Object type view Show/hide Toggle selectable/unselectable

Clicking on the eyeball symbol to close it hides the target object in the 3D viewport.

Clicking on the arrow symbol makes the target object unselectable in the 3D viewport.

Whereas the outliner's eyeball mark allows a fine selection of target objects, the object type view is for all objects of the same type.


Viewport Gizmo

Blender 2.8 viewport gizmo

Gizmo-related menu.

Click on the blue icon to turn it OFF, and the gizmo-related display in the 3D viewport will disappear. Click again to display it again.

Viewport gizmo OFF state


When you open the menu, it looks like this, but I have not yet mastered the contents of this menu.

Viewport Gizmo Menu

*The arrows (gizmos) that move objects have disappeared! They don't show up! - In this case, the cause may be this button is off. Click the icon to turn it ON & the gizmo will appear.


Viewport Overlay

Blender viewport overlay

The appearance of objects displayed in the 3D viewport can be almost managed with viewport overlays.

For example, you can show/hide grid floor planes, show/hide XYZ axes, overlay wireframes, and even show back-facing polygons.


And the content of the viewport overlay changes depending on the mode.

Note that the contents are displayed for each mode: object mode, edit mode, weight paint mode... and so on.

Viewport overlay menu in various modes


The Statistics section, which allows you to display polygon counts and other information in the 3D view, is also located in the viewport overlay.

Display of Blender polygon count


Note that you can turn off all informative elements displayed in the 3D viewport by clicking on the blue icon in the viewport overlay itself.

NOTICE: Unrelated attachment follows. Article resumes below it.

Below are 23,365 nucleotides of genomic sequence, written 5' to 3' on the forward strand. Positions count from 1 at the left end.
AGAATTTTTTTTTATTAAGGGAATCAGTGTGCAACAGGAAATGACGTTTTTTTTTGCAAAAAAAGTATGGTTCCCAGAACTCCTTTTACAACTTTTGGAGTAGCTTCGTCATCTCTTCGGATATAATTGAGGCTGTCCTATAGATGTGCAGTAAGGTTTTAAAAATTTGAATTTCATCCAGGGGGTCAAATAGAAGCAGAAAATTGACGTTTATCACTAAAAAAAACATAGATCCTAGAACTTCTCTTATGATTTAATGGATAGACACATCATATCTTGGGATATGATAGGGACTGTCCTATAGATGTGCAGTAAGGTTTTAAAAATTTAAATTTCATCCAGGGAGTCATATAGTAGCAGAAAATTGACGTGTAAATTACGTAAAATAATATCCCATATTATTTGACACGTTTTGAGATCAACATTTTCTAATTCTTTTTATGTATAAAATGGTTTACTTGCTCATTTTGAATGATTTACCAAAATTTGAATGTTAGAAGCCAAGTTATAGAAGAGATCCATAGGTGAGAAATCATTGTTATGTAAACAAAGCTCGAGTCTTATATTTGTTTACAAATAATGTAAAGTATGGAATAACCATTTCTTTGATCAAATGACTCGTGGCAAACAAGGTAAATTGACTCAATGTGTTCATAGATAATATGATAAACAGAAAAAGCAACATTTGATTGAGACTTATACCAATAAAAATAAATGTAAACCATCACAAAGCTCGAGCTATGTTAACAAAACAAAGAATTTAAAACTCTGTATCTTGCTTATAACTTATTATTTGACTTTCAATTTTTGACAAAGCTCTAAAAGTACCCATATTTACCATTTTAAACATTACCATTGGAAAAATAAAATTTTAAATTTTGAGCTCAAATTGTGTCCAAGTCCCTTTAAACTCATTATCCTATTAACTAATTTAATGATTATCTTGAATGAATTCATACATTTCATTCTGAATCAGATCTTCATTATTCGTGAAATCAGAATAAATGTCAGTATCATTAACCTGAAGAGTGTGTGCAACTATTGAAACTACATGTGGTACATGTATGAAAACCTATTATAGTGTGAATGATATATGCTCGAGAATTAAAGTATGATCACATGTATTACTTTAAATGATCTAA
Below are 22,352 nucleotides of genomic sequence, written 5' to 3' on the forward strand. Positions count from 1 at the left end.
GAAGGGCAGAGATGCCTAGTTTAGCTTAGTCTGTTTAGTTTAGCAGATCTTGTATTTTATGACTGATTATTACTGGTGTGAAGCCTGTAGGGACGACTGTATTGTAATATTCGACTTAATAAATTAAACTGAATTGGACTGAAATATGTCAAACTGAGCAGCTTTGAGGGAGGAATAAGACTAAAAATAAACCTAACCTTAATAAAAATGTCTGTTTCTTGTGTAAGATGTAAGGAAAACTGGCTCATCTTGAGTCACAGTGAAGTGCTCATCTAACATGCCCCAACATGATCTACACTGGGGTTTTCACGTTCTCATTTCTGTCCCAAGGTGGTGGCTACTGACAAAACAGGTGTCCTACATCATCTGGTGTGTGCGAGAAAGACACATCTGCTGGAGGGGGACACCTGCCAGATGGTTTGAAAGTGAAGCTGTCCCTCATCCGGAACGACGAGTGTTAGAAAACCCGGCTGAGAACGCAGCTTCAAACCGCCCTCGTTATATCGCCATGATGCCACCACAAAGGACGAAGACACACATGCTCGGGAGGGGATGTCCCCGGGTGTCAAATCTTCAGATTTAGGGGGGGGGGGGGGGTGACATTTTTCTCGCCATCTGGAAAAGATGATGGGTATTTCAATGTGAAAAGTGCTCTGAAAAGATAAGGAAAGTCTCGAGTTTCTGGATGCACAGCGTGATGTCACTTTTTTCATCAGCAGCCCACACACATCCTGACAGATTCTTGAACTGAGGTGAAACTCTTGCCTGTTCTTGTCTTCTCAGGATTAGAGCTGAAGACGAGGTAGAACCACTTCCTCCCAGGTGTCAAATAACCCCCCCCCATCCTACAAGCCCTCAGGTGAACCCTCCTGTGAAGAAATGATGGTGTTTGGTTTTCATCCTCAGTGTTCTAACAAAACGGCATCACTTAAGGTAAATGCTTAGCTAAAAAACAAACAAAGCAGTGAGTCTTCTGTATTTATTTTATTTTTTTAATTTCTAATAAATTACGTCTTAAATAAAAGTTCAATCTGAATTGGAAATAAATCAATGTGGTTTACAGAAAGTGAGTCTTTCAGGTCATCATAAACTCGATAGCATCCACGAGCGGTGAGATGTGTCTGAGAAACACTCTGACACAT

If the information element is too much, you can try turning it off.


Transparent display

Blender Transparency

Toggles the transparent display of objects.

For more information, Use transparent display to select the back side as well. Please check.


Shading in 3D View

Shading in Blender 3D View

This menu is for shading objects in the 3D viewport.


Select a shading from the four icons and click the ▽ on the far right to open the options menu corresponding to the currently selected shading.

Wireframe display

Blender Wireframe Display

Solid display (flat and textured displays are also available here)

Blender solid view (flat and textured views are also available from here)

Material preview display

Blender material preview display

Render display

Blender Render Display

*Render display has to do with rendering settings, so advanced settings must be made property editor.


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How to use the toolbar

The toolbar is this.

Blender Toolbar

The position & appearance of the toolbar can be changed. *For details, see Customizing the Position & Appearance of the Toolbar (formerly Tool Shelf)


There are three things you should be knowledgeable about when using the toolbar.

  1. Toolbar contents vary by mode.
  2. If a tool has a "▽" mark in the lower right corner, another tool can be selected by long-pressing it.
  3. After using the tool, The use of the operator panel is also important

It is easiest to understand this area by using it, so I want to see it in Blender Modeling [Practical].


How to use the sidebar

The sidebar is this one.

Blender Sidebar

If it is not displayed, press N key to display it.
(If you are using an industry compatible keymap, press Ctrl+] to display)

*For details, see Toggle Show/Hide Sidebar (formerly Property Shelf).

The tabs you will see most often while modeling are "Items" and "Tools".



Blender Sidebar Items

When in object mode, the item tab in the sidebar displays information about the object's position, rotation, scaling (scale), dimensions, etc. It is similar to Maya's channel box.

When manipulating objects, sometimes you want to specify movement or rotation numerically. In such cases, you can enter numerical values directly in the sidebar.


When entering numerical values on the Item tab to move or rotate an object, the

  • To put the same value in all xyz, drag the three columns and enter
  • To put the same value in multiple objects, Alt+Left click and type
  • To put the same value in xyz of multiple objects, Alt + drag to enter

This is a method called It is a little useful to remember.


Also, unnecessary translation, rotation, and scaling values in the finalized 3D model can cause problems later on.